For some reason, Komplete Kontrol ditches the default keyboard view that’s present in Kontakt. This view is helpful for knowing where key switches are in select libraries.
It’s not a problem if you have a Komplete Kontrol keyboard, since it lights up the keys to show you key switches.
But if you don’t have one, you’ll have to go out of your way to expand the view if you want to see the keyboard in Komplete Kontrol.
Can You Create or Edit Sample Instruments with Komplete Kontrol?
Komplete Kontrol has a very basic sampler. That said, it’s not nearly as robust as Kontakt’s.
You’re limited to a single sample, and you can do some simple editing and looping.
It’s more than enough for most producers. But if you want to create complex multi-sample instruments, you’ll need Kontakt.
How Much Do Kontakt and Komplete Kontrol Cost?
Komplete Kontrol is completely free to download. As long as you have NI and NKS-compatible software installed, you can get some great use out of it.
Kontakt 7 is normally about $300. You can also pick up the free Kontakt 7 Player, but you won’t be able to use certain 3rd-party instruments.
Which One Should You Use?
Both are fantastic pieces of software, and each one has its strengths and weaknesses. So a lot of it comes down to personal taste and experience. But here are some of my takeaways:
Use Komplete Kontrol if…
- You prefer to have your sounds all in one place.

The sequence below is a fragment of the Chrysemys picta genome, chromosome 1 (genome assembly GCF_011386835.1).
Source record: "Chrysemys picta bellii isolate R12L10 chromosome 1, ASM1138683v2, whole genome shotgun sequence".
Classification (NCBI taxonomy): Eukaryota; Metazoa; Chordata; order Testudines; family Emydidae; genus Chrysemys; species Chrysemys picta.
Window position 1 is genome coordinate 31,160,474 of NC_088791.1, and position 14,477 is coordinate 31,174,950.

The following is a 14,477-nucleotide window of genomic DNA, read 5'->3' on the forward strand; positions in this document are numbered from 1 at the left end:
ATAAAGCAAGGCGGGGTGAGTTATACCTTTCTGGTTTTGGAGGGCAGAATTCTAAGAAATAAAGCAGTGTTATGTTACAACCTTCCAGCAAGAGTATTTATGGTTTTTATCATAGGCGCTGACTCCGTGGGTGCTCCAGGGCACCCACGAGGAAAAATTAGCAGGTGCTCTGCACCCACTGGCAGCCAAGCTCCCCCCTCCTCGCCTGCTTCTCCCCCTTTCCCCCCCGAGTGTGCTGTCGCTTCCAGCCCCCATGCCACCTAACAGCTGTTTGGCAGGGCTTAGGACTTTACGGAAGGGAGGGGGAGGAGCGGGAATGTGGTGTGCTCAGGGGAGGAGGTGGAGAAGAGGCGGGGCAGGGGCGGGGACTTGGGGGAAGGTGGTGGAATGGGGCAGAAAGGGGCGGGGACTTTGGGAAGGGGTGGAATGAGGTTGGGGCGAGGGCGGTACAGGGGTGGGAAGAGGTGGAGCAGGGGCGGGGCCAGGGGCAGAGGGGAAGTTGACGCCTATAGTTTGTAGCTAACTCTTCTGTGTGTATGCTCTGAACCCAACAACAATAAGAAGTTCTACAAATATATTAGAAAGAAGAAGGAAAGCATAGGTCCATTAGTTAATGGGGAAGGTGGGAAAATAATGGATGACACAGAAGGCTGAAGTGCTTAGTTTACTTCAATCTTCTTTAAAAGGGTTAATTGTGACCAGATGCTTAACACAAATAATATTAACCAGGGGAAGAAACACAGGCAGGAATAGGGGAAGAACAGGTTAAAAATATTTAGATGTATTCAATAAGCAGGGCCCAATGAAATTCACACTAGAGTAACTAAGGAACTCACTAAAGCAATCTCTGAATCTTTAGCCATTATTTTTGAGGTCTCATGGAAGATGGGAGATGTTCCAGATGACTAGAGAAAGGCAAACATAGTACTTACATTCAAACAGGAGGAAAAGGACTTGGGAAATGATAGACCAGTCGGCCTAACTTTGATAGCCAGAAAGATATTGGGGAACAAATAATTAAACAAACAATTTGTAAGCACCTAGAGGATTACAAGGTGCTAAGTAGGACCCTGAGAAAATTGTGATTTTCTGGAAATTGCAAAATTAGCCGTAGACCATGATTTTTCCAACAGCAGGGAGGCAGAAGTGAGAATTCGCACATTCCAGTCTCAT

- You frequently explore sounds across all your instruments and libraries.
- You have Komplete Kontrol or Maschine hardware to take full advantage of all the features.
Use Kontakt 7 if…
- You like to create and edit complex multi-sample instruments.
- You mostly use the same sounds across projects.
- You prefer the interface over Komplete Kontrol.
Kontakt has been around for much longer than Komplete Kontrol. As someone who’s been using it for nearly 10 years, I naturally gravitate toward it.
Get the Most Out of Komplete Kontrol and Kontakt
Kontakt and Komplete Kontrol are at their best when you have one of the Komplete software packages.
Even the name “Komplete Kontrol” implies a strong connection between the products. In many ways, it can serve as the heart of your Native Instruments ecosystem.
If you’re not sure which package is right for you, check out our guide: Komplete 14 Standard vs Ultimate vs Collector’s Edition.